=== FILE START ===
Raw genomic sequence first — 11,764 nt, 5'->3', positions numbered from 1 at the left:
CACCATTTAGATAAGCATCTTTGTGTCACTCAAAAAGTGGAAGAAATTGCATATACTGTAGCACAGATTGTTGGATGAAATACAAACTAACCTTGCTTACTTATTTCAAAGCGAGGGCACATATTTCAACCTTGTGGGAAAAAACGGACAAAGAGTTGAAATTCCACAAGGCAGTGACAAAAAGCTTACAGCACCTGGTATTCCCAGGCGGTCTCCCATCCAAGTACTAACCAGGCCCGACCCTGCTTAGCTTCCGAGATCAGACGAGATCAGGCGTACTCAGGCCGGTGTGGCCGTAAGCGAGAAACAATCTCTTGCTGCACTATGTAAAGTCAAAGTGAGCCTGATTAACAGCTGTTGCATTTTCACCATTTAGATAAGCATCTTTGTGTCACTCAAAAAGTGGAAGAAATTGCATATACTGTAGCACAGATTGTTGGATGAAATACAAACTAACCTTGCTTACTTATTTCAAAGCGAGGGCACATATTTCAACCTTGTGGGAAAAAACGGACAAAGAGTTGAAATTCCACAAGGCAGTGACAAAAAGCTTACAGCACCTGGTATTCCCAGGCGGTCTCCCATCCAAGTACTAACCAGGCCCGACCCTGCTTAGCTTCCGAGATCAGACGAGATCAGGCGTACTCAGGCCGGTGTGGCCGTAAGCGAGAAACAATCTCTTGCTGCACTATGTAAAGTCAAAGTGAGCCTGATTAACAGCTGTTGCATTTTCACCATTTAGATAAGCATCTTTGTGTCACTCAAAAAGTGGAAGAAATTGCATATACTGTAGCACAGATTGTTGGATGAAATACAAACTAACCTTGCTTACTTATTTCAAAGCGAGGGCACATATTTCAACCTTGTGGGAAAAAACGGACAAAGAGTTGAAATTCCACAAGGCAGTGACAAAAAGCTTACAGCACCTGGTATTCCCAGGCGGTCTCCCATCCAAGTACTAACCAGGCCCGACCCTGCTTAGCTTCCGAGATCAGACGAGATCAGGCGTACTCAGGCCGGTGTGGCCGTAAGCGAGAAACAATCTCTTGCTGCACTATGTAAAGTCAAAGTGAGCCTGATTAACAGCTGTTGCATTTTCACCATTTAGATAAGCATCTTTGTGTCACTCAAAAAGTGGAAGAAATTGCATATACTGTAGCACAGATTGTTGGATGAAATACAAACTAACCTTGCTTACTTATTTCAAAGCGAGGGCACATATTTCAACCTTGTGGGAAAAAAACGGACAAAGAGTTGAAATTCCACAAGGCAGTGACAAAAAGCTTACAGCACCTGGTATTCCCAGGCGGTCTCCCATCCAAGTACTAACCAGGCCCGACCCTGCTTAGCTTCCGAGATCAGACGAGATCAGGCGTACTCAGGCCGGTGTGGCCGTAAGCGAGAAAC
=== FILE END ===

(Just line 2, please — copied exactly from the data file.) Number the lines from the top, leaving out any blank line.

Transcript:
CACCATTTAGATAAGCATCTTTGTGTCACTCAAAAAGTGGAAGAAATTGCATATACTGTAGCACAGATTGTTGGATGAAATACAAACTAACCTTGCTTACTTATTTCAAAGCGAGGGCACATATTTCAACCTTGTGGGAAAAAACGGACAAAGAGTTGAAATTCCACAAGGCAGTGACAAAAAGCTTACAGCACCTGGTATTCCCAGGCGGTCTCCCATCCAAGTACTAACCAGGCCCGACCCTGCTTAGCTTCCGAGATCAGACGAGATCAGGCGTACTCAGGCCGGTGTGGCCGTAAGCGAGAAACAATCTCTTGCTGCACTATGTAAAGTCAAAGTGAGCCTGATTAACAGCTGTTGCATTTTCACCATTTAGATAAGCATCTTTGTGTCACTCAAAAAGTGGAAGAAATTGCATATACTGTAGCACAGATTGTTGGATGAAATACAAACTAACCTTGCTTACTTATTTCAAAGCGAGGGCACATATTTCAACCTTGTGGGAAAAAACGGACAAAGAGTTGAAATTCCACAAGGCAGTGACAAAAAGCTTACAGCACCTGGTATTCCCAGGCGGTCTCCCATCCAAGTACTAACCAGGCCCGACCCTGCTTAGCTTCCGAGATCAGACGAGATCAGGCGTACTCAGGCCGGTGTGGCCGTAAGCGAGAAACAATCTCTTGCTGCACTATGTAAAGTCAAAGTGAGCCTGATTAACAGCTGTTGCATTTTCACCATTTAGATAAGCATCTTTGTGTCACTCAAAAAGTGGAAGAAATTGCATATACTGTAGCACAGATTGTTGGATGAAATACAAACTAACCTTGCTTACTTATTTCAAAGCGAGGGCACATATTTCAACCTTGTGGGAAAAAACGGACAAAGAGTTGAAATTCCACAAGGCAGTGACAAAAAGCTTACAGCACCTGGTATTCCCAGGCGGTCTCCCATCCAAGTACTAACCAGGCCCGACCCTGCTTAGCTTCCGAGATCAGACGAGATCAGGCGTACTCAGGCCGGTGTGGCCGTAAGCGAGAAACAATCTCTTGCTGCACTATGTAAAGTCAAAGTGAGCCTGATTAACAGCTGTTGCATTTTCACCATTTAGATAAGCATCTTTGTGTCACTCAAAAAGTGGAAGAAATTGCATATACTGTAGCACAGATTGTTGGATGAAATACAAACTAACCTTGCTTACTTATTTCAAAGCGAGGGCACATATTTCAACCTTGTGGGAAAAAAACGGACAAAGAGTTGAAATTCCACAAGGCAGTGACAAAAAGCTTACAGCACCTGGTATTCCCAGGCGGTCTCCCATCCAAGTACTAACCAGGCCCGACCCTGCTTAGCTTCCGAGATCAGACGAGATCAGGCGTACTCAGGCCGGTGTGGCCGTAAGCGAGAAAC